Top 10 Internet Outlets for Showing Your Films and Videos

You’ve made the video, polished it with editing, added sound effects, music, and posted your title and other information. You are ready to share your creation with the world. The Internet has changed the face of music and in recent years has done the same for video sharing as well. You no longer have to look for a distributor, studio, or production company to get your videos seen by millions of people. What you need is to know the best Internet outlets for airing your videos.

While it may not seem that there are plenty of outlets for you to air your videos, with YouTube snagging most of the attention and press through recent years, they are not the only game in town. You do have options and choices and for any creative individual, there is nothing better than having those options available to you.

The top 10 video sharing sites

While there are more than 10, the following are the top 10 that currently offer video sharing services. There are some advantages and disadvantages to each, but they serve as the majority of video sharing sites that reach the largest base audience (and isn’t that what you really want? A base audience?)

  • YouTube
  • Vimeo
  • Google Video Beta
  • Grouper
  • Eyespot Beta
  • Revver
  • Jumpcut
  • Ourmedia
  • vSocial
  • VideoEgg

Yes, some of the names can raise and eyebrow or two, but that should have no bearing on what you use when it comes to airing your videos online. Let’s look at them a bit more closely, shall we?


The appeal of YouTube is that it seems as though everyone in the world has heard and used YouTube in some form or another. There is no ability at the moment to edit videos on YouTube, but it does allow users to rate the video, share the video, and make comments to the person who posts the video.

The compressed sound through YouTube is not of top quality, so if your video relies heavily on the sound quality, then YouTube may not be the perfect site for your production.

Eyespot Beta

Eyespot Beta is easy to use when uploading as well as when you need to do some remixing. There are not many community features, which is fine if you don’t require them, however. You can tag and create forums and groups, however. There is the option to do some basic editing, especially trimming the beginning or end of the video clips. You can also add music and photos through Eyespot Beta

The file size limit of 25MB is too small for many longer videos. At the moment, Eyespot Beta is still learning the ropes, so to speak, so you may want to wait a little while until they get it all fleshed out.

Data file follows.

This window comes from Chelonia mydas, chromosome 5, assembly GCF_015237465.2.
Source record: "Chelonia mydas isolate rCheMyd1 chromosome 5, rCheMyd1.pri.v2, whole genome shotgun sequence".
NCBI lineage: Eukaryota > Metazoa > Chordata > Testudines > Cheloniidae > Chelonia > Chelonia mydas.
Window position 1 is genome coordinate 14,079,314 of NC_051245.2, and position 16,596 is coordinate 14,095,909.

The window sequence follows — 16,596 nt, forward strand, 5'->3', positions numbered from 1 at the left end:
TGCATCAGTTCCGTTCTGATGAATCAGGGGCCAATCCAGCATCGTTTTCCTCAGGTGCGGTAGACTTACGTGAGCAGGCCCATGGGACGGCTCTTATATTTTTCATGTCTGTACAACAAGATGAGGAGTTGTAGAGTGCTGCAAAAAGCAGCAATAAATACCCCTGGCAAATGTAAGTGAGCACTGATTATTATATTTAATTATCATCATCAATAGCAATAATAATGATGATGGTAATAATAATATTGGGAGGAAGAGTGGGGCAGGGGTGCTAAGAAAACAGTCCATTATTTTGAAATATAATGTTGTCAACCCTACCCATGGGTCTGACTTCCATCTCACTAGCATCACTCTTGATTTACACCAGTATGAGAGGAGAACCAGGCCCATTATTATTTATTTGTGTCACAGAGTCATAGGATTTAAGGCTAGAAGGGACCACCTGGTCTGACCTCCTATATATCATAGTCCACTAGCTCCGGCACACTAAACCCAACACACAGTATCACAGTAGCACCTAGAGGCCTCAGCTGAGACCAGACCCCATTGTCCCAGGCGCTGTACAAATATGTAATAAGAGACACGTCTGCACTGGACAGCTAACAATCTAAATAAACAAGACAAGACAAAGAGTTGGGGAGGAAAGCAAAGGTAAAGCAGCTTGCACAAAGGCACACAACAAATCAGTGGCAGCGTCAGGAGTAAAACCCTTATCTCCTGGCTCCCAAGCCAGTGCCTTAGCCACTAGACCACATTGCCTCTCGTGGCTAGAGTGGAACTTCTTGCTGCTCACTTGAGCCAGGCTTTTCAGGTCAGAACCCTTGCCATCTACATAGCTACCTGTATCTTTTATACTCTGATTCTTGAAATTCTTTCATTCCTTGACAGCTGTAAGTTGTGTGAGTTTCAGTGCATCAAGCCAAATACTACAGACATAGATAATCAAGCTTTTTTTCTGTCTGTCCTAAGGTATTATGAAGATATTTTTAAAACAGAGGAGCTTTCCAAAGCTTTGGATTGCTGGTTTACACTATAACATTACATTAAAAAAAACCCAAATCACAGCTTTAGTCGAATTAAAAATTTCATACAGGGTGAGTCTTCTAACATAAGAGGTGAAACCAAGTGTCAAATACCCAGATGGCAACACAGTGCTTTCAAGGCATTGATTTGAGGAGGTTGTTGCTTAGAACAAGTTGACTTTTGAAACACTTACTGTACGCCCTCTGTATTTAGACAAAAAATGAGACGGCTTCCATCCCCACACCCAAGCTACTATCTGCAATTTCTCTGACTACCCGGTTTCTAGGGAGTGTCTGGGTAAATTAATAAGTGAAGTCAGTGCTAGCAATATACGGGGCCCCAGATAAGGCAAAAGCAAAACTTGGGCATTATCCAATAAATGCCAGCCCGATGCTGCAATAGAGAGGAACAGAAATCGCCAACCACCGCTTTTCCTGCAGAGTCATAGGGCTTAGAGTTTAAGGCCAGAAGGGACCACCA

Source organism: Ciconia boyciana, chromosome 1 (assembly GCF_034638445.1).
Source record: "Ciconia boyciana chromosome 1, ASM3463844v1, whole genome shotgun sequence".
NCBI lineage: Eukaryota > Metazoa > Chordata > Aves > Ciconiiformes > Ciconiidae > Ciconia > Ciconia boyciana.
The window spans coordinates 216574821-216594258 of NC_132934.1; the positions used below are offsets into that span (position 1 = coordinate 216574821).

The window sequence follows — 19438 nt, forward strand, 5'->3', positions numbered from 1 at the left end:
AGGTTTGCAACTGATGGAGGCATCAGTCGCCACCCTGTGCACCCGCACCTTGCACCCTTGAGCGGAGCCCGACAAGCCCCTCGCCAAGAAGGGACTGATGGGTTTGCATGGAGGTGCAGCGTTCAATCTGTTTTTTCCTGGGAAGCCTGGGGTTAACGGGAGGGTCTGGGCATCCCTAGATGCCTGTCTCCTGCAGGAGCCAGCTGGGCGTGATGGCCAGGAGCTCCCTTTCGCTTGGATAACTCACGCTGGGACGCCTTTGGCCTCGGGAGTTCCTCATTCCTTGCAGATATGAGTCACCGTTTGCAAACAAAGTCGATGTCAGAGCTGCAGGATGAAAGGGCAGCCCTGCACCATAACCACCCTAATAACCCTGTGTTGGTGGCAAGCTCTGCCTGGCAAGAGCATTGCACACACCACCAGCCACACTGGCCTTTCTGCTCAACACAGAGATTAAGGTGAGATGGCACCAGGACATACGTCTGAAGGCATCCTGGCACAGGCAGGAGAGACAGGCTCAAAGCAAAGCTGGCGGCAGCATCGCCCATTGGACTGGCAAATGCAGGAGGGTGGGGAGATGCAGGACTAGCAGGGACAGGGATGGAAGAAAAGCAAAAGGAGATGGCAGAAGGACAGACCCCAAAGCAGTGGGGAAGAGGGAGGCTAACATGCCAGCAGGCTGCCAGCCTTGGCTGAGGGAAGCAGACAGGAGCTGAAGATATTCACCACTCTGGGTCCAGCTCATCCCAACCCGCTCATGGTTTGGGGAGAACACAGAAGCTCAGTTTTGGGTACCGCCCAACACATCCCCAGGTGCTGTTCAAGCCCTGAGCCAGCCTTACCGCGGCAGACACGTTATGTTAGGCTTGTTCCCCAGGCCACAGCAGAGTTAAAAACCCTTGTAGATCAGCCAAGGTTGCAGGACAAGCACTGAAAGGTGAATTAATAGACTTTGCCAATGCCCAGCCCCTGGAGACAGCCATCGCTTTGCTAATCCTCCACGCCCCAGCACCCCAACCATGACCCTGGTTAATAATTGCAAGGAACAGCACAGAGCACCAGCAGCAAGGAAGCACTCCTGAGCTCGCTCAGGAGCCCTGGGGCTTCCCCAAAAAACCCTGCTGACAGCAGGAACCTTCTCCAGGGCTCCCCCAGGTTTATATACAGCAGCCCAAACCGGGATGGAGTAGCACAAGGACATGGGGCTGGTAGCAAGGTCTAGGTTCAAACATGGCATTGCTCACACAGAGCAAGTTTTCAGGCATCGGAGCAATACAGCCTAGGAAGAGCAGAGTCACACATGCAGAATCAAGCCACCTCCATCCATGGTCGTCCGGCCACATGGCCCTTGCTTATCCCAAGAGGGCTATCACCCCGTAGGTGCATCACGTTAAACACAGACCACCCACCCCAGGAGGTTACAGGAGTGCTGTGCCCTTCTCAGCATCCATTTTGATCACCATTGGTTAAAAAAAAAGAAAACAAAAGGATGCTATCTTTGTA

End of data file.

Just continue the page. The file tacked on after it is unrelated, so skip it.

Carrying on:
Vimeo is a nice and clean video sharing platform that some call the ‘Flickr’ for video. There is no editing at the current time, but it is simple and easy to upload and share videos. Voting and commenting are allowed on Vimeo. There is a weekly storage limit for videos, however. Currently it is at 20MB.

Google Video Beta

Whenever you have an online feature by Google, it already has appeal. It is a clean layout, common with Google pages, though there is no ability to edit your video uploads. The other major drawback is that Google requires a video verification so that your video complies with their technical and legal policies. It could take several days for review.


Grouper requires a file download, but you can do a lot with grouper, including editing and file sharing. The application, however, seems like an afterthought, so if you’re looking for a cheap way to edit your videos, Grouper may not be the one you need.


Want to make money with your videos? Revver could be the answer you’re looking for. Whenever someone watches your video and the embedded ad (a catch, we know), then you get 20% share of whatever the advertiser pays Revver for the ad placement. You can’t edit with Revver and the uploading process is a bit too complex for our tastes. You need to download software in order to upload your videos.


The best aspect of Jumpcut is that you can edit, remix and even create videos online. The features that you have at your fingertips for Jumpcut give it the feel of an application, rather than a website. Jumpcut offers the best editing of the other top 10. You have access to a number of effects, but the more you pile on, the slower your video will play.


If you are an activist whose videos would appeal to a grass-roots movement, then OurMedia is the ideal place for your videos. There are no editing features, and the interface is slow and confusing, but it appeals to socially conscious audience members, which makes it ideal for this type of filmmaker.